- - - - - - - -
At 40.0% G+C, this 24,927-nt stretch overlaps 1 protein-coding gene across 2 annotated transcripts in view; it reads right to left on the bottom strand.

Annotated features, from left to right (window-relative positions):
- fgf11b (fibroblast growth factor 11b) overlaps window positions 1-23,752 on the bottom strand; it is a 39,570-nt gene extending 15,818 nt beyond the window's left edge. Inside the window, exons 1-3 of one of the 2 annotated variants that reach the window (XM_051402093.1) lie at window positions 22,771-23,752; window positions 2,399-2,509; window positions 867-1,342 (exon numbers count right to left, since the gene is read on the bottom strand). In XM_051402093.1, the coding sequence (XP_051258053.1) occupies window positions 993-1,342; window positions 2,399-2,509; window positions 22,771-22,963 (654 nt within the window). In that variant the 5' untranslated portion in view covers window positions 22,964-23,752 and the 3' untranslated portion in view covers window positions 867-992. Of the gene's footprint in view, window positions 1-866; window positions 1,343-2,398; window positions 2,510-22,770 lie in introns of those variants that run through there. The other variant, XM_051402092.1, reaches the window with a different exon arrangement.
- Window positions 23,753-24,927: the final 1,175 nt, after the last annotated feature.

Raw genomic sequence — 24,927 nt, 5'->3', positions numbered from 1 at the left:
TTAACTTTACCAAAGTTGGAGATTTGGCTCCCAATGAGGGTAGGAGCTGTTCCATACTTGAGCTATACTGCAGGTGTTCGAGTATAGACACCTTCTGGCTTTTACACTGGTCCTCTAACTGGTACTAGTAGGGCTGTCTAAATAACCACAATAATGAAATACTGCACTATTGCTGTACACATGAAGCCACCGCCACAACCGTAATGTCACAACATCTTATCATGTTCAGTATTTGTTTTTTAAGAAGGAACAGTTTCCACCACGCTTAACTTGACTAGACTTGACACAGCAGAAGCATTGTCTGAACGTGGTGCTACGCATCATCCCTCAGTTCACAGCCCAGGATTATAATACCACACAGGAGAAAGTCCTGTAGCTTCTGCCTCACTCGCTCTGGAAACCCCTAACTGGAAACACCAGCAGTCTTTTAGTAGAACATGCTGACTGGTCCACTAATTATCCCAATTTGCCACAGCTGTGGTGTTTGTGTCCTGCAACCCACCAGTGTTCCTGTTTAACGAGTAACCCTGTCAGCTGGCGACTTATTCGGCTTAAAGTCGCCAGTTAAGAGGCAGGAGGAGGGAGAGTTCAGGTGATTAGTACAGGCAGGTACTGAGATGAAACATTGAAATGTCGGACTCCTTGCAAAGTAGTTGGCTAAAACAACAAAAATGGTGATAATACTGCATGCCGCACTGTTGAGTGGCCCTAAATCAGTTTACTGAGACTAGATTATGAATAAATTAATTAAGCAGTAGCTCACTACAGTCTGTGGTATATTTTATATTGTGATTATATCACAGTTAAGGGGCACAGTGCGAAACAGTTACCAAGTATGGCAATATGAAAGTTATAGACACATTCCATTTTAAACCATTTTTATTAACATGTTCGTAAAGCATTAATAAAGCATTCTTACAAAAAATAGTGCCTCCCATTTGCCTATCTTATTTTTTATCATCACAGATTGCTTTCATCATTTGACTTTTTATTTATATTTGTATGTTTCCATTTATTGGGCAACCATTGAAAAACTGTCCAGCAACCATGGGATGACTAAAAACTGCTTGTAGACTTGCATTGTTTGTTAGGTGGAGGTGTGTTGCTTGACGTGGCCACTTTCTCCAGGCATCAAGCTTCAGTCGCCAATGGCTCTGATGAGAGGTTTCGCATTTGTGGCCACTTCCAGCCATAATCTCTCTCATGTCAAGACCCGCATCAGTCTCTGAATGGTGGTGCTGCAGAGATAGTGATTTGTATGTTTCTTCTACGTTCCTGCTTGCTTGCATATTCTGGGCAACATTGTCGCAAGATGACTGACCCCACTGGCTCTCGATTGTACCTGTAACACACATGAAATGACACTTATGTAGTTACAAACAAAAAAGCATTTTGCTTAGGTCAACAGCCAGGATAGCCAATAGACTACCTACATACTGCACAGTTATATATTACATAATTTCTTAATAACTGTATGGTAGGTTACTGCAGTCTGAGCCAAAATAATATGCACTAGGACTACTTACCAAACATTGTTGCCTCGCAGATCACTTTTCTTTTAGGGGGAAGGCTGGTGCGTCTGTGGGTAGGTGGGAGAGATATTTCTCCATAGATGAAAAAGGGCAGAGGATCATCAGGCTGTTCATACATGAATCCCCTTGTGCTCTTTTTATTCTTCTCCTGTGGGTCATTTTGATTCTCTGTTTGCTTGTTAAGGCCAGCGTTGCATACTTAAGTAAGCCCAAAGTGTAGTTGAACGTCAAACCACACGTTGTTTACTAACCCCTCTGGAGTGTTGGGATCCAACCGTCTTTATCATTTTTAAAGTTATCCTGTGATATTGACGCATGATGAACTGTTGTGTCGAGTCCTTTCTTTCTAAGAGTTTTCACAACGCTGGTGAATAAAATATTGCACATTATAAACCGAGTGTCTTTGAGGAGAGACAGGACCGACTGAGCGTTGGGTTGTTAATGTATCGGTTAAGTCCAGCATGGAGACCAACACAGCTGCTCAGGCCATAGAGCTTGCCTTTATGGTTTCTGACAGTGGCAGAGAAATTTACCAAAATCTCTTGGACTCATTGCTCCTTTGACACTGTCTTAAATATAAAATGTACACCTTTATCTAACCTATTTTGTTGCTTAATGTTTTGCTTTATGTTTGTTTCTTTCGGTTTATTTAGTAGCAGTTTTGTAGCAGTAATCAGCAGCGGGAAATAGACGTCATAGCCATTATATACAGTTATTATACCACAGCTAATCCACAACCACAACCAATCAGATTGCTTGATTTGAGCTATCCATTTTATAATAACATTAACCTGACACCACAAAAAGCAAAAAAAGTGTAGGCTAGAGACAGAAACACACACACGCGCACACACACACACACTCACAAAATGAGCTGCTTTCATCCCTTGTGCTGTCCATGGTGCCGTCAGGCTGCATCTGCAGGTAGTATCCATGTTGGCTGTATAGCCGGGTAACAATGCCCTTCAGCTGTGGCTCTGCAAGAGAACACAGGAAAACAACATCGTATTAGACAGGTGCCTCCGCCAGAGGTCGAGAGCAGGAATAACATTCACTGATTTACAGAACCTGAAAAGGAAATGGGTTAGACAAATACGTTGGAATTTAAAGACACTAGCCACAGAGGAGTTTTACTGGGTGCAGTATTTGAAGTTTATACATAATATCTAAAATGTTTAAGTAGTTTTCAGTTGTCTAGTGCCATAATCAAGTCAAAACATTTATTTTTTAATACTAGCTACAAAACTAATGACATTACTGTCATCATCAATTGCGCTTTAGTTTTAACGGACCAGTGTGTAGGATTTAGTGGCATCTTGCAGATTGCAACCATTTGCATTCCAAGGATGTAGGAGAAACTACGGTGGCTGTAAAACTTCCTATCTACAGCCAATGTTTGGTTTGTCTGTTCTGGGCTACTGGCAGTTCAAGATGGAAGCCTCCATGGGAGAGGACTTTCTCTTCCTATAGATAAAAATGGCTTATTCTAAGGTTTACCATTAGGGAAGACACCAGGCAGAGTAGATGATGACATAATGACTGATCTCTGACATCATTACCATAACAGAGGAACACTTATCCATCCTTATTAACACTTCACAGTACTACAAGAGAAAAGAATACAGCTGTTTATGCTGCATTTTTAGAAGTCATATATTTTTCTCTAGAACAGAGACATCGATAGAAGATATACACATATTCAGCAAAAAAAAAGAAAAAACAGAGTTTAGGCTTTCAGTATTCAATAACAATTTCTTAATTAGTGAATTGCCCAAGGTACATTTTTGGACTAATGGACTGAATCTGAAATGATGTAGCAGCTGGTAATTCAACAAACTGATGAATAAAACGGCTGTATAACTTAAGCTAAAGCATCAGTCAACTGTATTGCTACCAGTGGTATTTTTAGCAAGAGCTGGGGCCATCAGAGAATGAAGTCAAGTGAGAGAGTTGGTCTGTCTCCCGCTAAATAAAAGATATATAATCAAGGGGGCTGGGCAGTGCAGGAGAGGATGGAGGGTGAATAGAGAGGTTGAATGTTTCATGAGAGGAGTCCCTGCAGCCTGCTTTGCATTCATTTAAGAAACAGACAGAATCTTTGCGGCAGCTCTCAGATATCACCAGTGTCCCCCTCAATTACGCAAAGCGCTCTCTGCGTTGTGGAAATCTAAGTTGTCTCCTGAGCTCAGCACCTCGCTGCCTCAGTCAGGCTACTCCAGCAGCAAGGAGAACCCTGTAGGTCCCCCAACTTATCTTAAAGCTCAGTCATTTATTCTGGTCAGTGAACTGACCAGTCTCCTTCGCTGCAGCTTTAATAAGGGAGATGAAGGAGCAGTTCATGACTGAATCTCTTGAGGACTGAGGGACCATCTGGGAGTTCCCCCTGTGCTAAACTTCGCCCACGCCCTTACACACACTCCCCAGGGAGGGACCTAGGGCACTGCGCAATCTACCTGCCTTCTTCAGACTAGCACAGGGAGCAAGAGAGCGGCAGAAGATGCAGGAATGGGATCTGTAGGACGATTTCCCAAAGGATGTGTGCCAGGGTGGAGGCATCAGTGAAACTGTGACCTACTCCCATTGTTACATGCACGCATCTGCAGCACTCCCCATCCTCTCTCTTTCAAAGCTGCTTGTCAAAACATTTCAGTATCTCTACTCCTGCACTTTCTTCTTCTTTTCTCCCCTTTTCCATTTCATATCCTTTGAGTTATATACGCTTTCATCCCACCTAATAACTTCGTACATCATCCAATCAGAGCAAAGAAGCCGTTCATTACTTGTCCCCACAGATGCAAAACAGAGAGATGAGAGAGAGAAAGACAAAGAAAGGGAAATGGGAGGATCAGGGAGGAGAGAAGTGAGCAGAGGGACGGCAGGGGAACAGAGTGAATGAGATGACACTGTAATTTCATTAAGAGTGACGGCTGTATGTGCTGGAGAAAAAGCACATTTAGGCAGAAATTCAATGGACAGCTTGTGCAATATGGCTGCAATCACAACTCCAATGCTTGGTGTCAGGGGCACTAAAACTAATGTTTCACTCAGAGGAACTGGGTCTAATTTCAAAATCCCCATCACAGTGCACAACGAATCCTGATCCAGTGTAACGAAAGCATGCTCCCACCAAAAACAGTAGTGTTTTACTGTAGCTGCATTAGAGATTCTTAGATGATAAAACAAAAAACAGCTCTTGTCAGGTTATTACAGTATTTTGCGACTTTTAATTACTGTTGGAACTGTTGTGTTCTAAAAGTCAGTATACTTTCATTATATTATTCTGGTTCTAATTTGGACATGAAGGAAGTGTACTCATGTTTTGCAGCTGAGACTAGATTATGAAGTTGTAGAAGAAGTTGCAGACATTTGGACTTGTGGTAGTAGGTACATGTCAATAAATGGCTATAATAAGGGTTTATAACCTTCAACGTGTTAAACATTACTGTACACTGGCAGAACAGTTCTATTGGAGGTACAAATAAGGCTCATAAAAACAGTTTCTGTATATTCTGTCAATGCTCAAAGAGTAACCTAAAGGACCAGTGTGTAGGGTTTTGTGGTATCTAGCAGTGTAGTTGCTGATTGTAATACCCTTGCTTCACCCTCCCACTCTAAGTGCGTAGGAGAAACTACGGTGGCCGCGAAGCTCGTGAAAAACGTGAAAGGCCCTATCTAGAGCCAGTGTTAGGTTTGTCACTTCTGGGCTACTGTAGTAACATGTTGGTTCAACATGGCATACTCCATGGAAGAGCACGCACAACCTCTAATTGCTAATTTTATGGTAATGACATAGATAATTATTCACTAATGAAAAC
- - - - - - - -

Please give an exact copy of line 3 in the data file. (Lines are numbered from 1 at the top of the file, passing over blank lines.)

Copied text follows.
- fgf11b (fibroblast growth factor 11b) overlaps window positions 1-23,752 on the bottom strand; it is a 39,570-nt gene extending 15,818 nt beyond the window's left edge. Inside the window, exons 1-3 of one of the 2 annotated variants that reach the window (XM_051402093.1) lie at window positions 22,771-23,752; window positions 2,399-2,509; window positions 867-1,342 (exon numbers count right to left, since the gene is read on the bottom strand). In XM_051402093.1, the coding sequence (XP_051258053.1) occupies window positions 993-1,342; window positions 2,399-2,509; window positions 22,771-22,963 (654 nt within the window). In that variant the 5' untranslated portion in view covers window positions 22,964-23,752 and the 3' untranslated portion in view covers window positions 867-992. Of the gene's footprint in view, window positions 1-866; window positions 1,343-2,398; window positions 2,510-22,770 lie in introns of those variants that run through there. The other variant, XM_051402092.1, reaches the window with a different exon arrangement.